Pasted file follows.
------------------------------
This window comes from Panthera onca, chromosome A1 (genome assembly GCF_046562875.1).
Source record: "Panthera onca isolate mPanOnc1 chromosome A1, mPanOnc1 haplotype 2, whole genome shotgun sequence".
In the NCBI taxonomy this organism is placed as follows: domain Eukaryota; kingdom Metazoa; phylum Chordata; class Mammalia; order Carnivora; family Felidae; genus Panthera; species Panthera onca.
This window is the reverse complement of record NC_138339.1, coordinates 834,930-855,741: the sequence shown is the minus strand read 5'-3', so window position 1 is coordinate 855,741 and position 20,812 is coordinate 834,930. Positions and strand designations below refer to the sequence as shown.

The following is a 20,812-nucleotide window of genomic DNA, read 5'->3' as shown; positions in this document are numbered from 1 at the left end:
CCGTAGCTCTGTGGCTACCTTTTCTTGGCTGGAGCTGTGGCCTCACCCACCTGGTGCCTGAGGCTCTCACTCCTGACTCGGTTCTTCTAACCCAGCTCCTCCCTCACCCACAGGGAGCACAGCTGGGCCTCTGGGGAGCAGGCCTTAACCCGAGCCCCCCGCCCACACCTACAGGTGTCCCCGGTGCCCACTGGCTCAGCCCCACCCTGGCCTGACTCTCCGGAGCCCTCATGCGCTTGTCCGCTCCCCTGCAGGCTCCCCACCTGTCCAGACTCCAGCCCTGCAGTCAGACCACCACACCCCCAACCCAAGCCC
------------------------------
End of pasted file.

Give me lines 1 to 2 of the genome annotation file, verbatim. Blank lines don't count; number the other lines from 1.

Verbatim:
This window comes from Panthera onca, chromosome A1 (genome assembly GCF_046562875.1).
Source record: "Panthera onca isolate mPanOnc1 chromosome A1, mPanOnc1 haplotype 2, whole genome shotgun sequence".